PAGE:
Christian Grocery Store Ad: “Heaven has a Wall”

Christians always seem to make heaven seem like a really shitty place. Especially since it will be filled with these kind of shitty people:

CAMDEN, Ark. (KARK) – A family-owned Christian grocery store with several locations in Southeast Arkansas is dealing with backlash as customers argue a weekly ad mailer included a controversial political message.

The ad book was sent to four Mac’s Cashsaver stores in Arkansas. According to the store, the mailer typically includes a religious or political message. The current mailer includes a message that references the U.S./Mexico border wall controversy. It reads, ‘Heaven has a wall, a gate and a strict immigration policy. Hell has open borders. Let that sink in.’

Those words aren’t sitting well with some customers.

Friday Guest Cat Blogging

This little ball of joyful fur comes from Ange. And yes, please keep sending me these little rascals for Fridays. It’s always nice to see them.

Hi Chris-

Photo update of my friends’ kitten named Pants. I’m still not sure she’s gotten any bigger but she’s still so damn cute. Last time you saw her she was able to sit inside a purse. My friend said.. “she looks like she’s desperately holding onto a secret”.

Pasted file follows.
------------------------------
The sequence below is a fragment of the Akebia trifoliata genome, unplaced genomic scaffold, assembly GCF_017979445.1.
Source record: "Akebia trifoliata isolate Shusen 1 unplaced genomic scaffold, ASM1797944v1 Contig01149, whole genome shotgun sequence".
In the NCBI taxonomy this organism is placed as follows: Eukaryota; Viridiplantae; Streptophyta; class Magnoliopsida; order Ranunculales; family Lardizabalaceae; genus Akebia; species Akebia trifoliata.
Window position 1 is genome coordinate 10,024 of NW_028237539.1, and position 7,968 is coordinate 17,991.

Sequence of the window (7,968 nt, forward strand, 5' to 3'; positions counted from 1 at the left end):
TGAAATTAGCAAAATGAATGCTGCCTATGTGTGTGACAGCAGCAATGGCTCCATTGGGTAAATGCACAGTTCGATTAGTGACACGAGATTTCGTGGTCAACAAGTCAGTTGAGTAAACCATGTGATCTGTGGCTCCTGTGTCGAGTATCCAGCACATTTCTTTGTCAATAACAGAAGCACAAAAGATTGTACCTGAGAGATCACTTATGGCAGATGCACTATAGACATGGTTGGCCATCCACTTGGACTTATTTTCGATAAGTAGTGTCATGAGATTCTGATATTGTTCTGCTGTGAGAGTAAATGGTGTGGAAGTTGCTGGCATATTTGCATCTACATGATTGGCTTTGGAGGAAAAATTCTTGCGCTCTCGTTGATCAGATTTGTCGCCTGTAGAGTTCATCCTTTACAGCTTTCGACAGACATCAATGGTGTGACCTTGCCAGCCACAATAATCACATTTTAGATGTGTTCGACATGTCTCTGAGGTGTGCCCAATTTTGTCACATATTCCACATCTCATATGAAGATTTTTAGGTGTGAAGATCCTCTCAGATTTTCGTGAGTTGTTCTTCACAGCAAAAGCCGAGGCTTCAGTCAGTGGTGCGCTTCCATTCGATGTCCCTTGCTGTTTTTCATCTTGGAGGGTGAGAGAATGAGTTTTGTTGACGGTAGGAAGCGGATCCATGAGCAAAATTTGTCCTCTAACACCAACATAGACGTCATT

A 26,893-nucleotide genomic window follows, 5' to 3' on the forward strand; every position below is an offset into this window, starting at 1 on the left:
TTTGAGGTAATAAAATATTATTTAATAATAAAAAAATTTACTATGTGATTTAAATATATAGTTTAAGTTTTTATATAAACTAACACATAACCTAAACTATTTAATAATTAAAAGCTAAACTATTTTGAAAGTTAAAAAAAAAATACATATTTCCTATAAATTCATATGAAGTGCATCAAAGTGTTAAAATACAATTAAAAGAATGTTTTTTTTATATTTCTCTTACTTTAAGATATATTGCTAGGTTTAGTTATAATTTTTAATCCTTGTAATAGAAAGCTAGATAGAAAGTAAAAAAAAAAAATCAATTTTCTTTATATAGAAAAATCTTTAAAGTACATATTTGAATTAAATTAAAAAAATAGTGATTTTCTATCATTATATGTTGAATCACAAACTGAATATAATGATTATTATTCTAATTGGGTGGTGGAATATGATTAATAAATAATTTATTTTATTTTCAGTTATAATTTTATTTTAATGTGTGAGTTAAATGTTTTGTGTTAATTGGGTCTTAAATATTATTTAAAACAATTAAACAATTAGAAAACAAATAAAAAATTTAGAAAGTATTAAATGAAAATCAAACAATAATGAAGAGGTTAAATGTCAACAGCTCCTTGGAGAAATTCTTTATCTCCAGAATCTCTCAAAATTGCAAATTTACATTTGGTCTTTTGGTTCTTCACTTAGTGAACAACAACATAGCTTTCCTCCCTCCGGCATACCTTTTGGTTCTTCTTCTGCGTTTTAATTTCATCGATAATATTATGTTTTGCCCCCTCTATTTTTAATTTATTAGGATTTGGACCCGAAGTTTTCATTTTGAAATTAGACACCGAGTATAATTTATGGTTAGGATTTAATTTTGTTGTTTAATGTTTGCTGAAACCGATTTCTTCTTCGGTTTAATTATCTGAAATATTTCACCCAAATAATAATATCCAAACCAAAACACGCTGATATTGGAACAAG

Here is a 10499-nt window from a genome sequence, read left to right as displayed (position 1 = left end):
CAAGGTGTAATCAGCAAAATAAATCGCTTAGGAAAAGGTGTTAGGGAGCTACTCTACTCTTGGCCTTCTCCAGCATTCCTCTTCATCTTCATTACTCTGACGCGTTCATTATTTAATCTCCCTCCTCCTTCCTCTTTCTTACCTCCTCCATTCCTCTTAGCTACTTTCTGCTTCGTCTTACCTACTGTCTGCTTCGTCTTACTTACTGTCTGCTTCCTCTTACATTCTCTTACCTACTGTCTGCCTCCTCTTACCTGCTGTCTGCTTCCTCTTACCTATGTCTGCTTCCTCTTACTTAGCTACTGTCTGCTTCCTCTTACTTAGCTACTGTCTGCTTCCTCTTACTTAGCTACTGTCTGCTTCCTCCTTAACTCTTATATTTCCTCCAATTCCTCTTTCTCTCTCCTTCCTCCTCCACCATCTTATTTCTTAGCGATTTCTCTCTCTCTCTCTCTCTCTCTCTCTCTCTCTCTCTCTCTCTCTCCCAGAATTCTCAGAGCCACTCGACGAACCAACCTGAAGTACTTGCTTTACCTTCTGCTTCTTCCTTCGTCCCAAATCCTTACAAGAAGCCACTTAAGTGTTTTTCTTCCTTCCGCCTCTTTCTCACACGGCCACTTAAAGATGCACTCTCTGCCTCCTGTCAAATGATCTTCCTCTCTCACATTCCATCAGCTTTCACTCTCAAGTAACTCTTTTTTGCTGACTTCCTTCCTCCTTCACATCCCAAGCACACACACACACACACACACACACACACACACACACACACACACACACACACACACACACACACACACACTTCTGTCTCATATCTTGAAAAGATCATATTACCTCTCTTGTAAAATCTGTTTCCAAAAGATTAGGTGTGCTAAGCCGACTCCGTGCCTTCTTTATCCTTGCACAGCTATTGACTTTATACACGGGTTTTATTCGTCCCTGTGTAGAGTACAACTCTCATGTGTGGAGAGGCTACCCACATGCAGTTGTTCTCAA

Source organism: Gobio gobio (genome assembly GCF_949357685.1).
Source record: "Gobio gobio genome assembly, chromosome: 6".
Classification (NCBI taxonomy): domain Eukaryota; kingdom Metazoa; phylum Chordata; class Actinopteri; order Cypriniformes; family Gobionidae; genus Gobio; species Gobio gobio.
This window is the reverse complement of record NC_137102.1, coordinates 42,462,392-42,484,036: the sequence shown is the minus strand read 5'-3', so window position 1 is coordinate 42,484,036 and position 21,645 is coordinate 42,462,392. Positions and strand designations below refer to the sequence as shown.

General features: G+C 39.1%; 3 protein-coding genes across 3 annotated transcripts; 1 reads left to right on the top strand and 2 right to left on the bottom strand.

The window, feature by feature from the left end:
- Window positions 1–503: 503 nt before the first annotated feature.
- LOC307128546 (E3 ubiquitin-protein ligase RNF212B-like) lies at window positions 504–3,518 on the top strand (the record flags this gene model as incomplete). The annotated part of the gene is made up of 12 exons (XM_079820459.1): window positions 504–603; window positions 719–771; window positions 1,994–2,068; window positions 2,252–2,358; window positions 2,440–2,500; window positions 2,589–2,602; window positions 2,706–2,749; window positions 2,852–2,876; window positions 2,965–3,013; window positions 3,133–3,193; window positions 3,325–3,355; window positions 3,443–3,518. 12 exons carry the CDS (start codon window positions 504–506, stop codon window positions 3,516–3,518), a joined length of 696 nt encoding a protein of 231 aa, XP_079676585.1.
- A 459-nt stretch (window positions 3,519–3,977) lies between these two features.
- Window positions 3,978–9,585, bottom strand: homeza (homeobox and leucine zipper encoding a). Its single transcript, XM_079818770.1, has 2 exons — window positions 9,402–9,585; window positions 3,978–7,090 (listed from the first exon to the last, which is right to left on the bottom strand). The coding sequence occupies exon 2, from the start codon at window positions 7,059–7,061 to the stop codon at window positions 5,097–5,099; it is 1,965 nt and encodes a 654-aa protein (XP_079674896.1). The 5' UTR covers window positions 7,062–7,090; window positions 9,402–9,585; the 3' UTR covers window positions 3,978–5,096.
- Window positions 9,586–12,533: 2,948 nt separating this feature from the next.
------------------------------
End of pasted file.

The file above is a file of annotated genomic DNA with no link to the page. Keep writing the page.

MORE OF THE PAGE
Elizabeth Warren apologizes for calling herself Native American

Sigh. A few thoughts. First, yeah, she was in the wrong to do this even if she was under the impression that she had some native american blood in her. Second, if Trump had been caught doing this, it would barely be a blip on his scandal meter. He’ll exploit this of course, because that’s what he does, but give me a break. Third, if you’re the progressive candidate, you’re in a lot of trouble if you’ve had to apologize several times to Native American tribes before you have formally announced your candidacy.

Howard Schultz Prefers You Use Another Term Besides ‘Billionaire’

Oh, I think we can come up with other terms to use to describe these greedy self-entitled, narcissistic, money-hoarding, pricks:

Former Starbucks CEO Howard Schultz may be a billionaire, but he doesn’t really like the term.

In fact, he prefers “people of means.”

Schultz attempted to make the semantic distinction Monday night at a book event hosted by CNBC host and New York Times reporter Andrew Ross Sorkin.